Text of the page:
August 21, 2014
Remembering the Hollywood 10
Posted on Oct 8, 2007
Are You Now Or Have You Ever Been?
The hearings in the Caucus Room of the Old House Office Building was a congressional media circus worthy of a Hollywood production. Rep. J. Parnell Thomas chaired the committee that included Congressman Richard Nixon. Preparing the scene for the drama to unfold, beginning Oct. 20, 1947, the cooperative witnesses were the first to take the stand. The “friendly witnesses” were allowed to read prepared statements, starting with three producers: Jack Warner, Louis B. Mayer (ex-chairman of the Republican Party’s California State Committee) and Sam Wood.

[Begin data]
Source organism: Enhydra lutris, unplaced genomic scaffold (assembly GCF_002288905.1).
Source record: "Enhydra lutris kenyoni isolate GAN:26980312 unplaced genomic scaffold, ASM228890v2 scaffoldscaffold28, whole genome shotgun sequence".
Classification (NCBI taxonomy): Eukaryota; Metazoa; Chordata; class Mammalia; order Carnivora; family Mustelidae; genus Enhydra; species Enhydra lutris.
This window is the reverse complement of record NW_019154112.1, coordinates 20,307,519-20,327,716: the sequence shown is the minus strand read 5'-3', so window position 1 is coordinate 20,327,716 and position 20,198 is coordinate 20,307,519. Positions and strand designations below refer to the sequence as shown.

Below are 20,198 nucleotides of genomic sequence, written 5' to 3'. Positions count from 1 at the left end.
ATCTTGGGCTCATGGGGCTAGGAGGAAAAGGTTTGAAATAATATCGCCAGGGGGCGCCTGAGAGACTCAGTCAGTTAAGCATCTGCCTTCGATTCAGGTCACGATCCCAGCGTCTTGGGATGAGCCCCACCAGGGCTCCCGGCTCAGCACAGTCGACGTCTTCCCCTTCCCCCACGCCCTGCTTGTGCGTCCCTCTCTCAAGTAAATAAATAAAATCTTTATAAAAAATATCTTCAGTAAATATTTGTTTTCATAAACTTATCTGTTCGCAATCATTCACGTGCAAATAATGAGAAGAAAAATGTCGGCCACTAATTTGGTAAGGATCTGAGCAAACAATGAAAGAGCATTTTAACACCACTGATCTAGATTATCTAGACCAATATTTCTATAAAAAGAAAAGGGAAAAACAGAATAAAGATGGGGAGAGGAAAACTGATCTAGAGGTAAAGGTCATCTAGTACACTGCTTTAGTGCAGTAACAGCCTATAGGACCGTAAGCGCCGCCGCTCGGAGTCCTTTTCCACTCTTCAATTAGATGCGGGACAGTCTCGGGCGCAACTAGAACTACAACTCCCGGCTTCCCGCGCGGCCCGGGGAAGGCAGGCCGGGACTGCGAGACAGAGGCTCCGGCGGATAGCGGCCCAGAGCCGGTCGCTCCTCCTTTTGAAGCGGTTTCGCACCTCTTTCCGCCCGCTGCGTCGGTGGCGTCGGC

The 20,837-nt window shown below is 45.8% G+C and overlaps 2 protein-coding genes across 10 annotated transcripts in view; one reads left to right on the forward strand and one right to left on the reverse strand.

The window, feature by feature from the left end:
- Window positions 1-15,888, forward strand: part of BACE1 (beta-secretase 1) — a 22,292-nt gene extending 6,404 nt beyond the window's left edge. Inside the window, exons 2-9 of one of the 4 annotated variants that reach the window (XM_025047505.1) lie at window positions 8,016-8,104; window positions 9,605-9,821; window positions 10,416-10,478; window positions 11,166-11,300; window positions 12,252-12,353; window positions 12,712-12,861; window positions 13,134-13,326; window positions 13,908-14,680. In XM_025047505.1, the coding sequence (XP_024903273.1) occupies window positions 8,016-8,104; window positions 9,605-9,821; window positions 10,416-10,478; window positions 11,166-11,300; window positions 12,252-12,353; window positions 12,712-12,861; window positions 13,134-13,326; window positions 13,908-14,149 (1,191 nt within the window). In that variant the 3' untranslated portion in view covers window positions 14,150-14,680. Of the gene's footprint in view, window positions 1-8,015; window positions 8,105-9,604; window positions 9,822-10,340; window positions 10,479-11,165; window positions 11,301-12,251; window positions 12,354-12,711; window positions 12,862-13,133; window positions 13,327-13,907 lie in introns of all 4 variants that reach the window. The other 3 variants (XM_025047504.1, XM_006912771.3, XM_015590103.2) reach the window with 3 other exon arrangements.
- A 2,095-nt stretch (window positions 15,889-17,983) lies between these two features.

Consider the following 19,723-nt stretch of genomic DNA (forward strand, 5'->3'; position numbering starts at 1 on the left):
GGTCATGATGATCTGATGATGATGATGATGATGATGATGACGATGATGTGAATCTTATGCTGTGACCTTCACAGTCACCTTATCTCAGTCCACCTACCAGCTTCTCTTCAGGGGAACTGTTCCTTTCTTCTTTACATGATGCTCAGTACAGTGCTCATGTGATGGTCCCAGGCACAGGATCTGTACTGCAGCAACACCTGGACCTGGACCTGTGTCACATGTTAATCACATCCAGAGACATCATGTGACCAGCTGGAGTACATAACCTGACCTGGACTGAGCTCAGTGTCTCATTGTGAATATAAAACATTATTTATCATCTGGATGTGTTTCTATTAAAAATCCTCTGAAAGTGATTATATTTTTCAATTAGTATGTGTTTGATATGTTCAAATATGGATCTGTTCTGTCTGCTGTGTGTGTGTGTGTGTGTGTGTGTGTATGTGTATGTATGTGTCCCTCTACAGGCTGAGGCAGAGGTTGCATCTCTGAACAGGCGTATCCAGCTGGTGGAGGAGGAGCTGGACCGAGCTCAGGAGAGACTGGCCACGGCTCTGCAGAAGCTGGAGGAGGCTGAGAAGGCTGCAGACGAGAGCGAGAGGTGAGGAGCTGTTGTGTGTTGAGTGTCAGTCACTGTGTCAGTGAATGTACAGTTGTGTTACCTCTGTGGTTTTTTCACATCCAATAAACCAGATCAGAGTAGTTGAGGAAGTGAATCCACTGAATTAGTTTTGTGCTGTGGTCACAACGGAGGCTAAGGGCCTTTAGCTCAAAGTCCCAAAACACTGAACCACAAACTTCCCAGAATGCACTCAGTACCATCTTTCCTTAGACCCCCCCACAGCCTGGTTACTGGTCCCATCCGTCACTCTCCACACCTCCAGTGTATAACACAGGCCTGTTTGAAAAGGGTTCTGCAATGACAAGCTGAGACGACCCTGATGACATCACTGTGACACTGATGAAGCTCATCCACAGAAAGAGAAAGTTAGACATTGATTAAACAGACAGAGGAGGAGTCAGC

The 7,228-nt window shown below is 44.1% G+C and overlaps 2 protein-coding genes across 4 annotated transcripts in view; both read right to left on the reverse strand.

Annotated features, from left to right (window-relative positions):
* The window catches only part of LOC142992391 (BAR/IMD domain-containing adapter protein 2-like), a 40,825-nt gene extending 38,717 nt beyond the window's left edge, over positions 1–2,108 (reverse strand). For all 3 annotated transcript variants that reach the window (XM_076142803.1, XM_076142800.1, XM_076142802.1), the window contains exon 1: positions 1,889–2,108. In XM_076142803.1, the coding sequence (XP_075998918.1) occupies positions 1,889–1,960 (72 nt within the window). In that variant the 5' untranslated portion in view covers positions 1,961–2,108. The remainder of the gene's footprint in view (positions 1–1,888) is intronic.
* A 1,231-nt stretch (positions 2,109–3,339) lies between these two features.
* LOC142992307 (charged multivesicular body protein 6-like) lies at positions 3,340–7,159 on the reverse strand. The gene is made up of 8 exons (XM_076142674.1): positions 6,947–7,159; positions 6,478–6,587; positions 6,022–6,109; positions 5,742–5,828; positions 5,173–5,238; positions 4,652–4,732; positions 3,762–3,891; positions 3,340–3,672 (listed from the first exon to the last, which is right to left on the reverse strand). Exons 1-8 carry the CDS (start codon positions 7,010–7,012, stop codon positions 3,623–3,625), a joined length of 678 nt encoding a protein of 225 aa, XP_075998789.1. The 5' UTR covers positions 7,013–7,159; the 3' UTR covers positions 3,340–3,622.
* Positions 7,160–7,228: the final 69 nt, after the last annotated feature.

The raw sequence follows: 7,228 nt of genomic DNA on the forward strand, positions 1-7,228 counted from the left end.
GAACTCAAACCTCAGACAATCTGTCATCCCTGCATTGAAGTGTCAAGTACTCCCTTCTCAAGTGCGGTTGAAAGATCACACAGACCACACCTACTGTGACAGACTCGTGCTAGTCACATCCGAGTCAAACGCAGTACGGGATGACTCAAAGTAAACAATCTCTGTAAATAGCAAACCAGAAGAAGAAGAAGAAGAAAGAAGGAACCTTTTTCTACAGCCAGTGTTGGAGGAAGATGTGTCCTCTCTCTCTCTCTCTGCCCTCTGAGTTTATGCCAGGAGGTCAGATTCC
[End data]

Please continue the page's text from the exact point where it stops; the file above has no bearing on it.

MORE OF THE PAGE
Warner told HUAC: “Ideological termites have burrowed into many American industries, organizations and societies. Wherever they may be, I say let us dig them out and get rid of them. My brothers and I will be happy to subscribe generously to a pest-removal fund. We are willing to establish such a fund to ship to Russia the people who don’t like our American system of government and prefer the Communistic system to ours.”
Russian émigré Ayn Rand attacked “Song of Russia,” complaining that the Soviet peasants smiled too much. Red-baiter Adolphe Menjou testified on Oct. 21 that he believed the Communist Party should be “outlawed.” Friendly witnesses Walt Disney, Robert Taylor, Robert Montgomery, George Murphy, Gary Cooper and Ronald Reagan also testified. While HUAC asked unfriendly witnesses about left-wing affiliations, the committee didn’t ask “Coop” about his membership in the 1930s right-wing paramilitary group Hollywood Hussars.